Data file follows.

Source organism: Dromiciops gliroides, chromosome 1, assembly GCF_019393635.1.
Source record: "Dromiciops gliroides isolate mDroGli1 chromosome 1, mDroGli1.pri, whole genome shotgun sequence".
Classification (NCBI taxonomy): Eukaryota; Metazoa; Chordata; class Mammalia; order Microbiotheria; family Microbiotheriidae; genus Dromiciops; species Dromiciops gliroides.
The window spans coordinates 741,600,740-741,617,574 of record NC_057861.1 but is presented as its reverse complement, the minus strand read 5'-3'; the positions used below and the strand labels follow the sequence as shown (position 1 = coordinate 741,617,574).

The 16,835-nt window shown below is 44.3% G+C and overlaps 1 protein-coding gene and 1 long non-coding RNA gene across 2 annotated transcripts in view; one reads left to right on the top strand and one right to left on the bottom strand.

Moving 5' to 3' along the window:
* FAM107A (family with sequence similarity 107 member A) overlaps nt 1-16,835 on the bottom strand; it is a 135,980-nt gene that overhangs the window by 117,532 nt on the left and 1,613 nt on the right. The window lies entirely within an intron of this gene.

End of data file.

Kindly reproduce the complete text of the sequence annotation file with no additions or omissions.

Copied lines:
Source organism: Dromiciops gliroides, chromosome 1, assembly GCF_019393635.1.
Source record: "Dromiciops gliroides isolate mDroGli1 chromosome 1, mDroGli1.pri, whole genome shotgun sequence".
Classification (NCBI taxonomy): Eukaryota; Metazoa; Chordata; class Mammalia; order Microbiotheria; family Microbiotheriidae; genus Dromiciops; species Dromiciops gliroides.
The window spans coordinates 741,600,740-741,617,574 of record NC_057861.1 but is presented as its reverse complement, the minus strand read 5'-3'; the positions used below and the strand labels follow the sequence as shown (position 1 = coordinate 741,617,574).

The 16,835-nt window shown below is 44.3% G+C and overlaps 1 protein-coding gene and 1 long non-coding RNA gene across 2 annotated transcripts in view; one reads left to right on the top strand and one right to left on the bottom strand.

Moving 5' to 3' along the window:
* FAM107A (family with sequence similarity 107 member A) overlaps nt 1-16,835 on the bottom strand; it is a 135,980-nt gene that overhangs the window by 117,532 nt on the left and 1,613 nt on the right. The window lies entirely within an intron of this gene.